Narrative techniques and subversion in the novels of Edith Wharton.
AdvisorHogle, Jerrold C.
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PublisherThe University of Arizona.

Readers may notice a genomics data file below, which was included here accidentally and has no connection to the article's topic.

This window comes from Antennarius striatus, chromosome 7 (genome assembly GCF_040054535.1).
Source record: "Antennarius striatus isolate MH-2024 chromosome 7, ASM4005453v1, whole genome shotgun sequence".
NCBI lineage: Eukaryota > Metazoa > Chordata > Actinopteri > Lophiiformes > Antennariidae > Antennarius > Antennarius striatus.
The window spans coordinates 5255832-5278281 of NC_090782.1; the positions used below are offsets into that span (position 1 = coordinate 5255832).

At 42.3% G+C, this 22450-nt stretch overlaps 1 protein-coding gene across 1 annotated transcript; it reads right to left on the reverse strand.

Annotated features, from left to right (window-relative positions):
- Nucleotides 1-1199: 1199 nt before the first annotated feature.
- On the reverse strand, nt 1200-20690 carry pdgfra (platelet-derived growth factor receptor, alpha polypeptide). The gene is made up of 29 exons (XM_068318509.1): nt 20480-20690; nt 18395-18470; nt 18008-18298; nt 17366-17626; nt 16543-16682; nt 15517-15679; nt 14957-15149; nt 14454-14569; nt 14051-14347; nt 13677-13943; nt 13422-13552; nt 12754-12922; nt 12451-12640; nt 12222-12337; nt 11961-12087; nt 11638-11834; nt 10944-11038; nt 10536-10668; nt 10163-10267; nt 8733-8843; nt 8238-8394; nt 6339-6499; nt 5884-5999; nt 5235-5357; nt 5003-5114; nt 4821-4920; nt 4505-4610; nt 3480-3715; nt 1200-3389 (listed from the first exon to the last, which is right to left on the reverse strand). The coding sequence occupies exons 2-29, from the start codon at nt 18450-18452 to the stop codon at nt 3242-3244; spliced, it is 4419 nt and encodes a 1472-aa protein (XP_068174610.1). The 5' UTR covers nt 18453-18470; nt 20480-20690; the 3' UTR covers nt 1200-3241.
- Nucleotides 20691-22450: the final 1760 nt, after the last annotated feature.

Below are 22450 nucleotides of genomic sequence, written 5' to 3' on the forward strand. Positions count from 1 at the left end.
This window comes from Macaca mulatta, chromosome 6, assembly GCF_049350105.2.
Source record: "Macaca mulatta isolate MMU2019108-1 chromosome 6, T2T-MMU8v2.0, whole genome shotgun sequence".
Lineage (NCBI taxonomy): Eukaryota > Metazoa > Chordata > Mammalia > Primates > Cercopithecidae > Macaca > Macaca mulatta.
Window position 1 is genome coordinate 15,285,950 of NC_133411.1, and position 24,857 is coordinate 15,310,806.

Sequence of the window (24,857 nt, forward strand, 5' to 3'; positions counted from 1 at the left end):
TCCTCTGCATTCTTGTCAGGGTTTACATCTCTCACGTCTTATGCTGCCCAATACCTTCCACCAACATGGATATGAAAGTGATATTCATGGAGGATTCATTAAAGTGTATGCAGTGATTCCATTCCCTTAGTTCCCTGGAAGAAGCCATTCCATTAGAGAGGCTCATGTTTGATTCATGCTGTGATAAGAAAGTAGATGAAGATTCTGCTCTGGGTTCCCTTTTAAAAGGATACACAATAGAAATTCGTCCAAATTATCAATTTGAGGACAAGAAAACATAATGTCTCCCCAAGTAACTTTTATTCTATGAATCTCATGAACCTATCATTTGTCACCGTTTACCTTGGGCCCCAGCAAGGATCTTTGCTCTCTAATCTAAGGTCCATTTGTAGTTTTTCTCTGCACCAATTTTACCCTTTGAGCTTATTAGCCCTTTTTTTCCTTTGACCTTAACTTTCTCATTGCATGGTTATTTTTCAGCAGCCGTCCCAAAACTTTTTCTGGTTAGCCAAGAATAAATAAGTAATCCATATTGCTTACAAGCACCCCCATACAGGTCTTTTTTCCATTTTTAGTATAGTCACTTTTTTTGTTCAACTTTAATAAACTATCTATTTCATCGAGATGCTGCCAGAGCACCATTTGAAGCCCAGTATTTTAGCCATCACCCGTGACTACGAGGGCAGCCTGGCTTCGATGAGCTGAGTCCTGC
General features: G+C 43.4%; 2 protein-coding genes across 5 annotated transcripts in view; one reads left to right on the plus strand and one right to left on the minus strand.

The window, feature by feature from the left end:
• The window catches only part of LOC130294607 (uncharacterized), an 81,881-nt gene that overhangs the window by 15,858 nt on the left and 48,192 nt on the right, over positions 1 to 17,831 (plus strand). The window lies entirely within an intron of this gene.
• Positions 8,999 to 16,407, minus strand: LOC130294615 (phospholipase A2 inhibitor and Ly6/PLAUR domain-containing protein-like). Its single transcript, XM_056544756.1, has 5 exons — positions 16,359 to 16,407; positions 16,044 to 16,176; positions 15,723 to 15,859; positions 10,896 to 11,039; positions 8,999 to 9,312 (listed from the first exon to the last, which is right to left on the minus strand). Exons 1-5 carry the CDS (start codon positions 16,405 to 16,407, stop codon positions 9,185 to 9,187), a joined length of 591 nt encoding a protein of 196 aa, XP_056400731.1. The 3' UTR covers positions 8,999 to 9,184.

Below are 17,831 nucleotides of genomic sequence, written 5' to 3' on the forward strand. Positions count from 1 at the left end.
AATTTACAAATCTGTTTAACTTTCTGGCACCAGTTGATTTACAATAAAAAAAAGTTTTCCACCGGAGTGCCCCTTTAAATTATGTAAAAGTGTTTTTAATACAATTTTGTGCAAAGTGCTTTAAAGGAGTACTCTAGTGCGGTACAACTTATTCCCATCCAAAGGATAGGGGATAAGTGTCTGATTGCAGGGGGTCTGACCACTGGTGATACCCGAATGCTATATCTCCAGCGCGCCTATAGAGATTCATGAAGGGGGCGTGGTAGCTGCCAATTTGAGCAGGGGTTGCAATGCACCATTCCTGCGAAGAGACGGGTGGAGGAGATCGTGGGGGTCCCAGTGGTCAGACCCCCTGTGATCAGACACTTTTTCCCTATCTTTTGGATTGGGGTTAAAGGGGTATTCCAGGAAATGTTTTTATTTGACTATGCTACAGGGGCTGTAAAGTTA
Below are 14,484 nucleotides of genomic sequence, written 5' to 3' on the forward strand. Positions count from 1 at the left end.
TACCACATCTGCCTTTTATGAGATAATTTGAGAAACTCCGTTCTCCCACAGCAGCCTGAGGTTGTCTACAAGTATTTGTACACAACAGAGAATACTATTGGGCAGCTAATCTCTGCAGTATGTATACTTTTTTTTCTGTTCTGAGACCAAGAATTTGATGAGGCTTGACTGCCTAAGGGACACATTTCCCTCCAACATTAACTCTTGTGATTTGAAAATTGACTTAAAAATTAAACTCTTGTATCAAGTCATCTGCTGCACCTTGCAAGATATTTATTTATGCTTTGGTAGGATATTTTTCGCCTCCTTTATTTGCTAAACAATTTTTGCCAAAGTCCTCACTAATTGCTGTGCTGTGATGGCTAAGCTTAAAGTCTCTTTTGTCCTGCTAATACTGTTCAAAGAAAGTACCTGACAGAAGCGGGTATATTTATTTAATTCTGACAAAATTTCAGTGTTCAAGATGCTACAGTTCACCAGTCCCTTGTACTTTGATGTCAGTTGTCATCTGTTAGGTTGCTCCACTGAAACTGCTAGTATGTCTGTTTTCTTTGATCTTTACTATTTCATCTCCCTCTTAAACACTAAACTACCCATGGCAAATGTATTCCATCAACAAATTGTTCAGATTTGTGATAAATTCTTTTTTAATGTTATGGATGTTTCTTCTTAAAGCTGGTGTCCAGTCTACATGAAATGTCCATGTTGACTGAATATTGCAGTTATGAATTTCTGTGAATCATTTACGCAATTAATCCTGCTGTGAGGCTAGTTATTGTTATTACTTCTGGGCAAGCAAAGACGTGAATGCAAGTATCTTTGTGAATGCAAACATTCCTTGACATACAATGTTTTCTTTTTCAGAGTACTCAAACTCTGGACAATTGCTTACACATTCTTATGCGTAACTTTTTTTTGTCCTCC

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AbstractThere are two branches of scholarship on Edith Wharton. One branch tends to focus upon a comparison of her novels with her life, and tends to document her work as that of a social historian and custodian of manners of old New York. The other branch, represented by feminist critics, uses a Marxist approach to read the thematics of Wharton's novels, and argues that her heroines are perched between the cusp of the "old" and the "new" woman. This study of Wharton extends and intertwines both these lines of scholarship to argue that Wharton's novels must be read against her life, and that the critical focus must be kept on her "new" woman, who, as the gendered speaking subject, speaks from the margins of cultural edifices. This study will focus on the idea of the splintered self, particularly the quandaries of the gendered self, an issue that shapes and determines the form of her narratives. This analysis shows that in the intersection of her fiction, her letters, and her autobiography, Wharton's gendered speaking subject enunciates a radical critique of the culture in which she lived.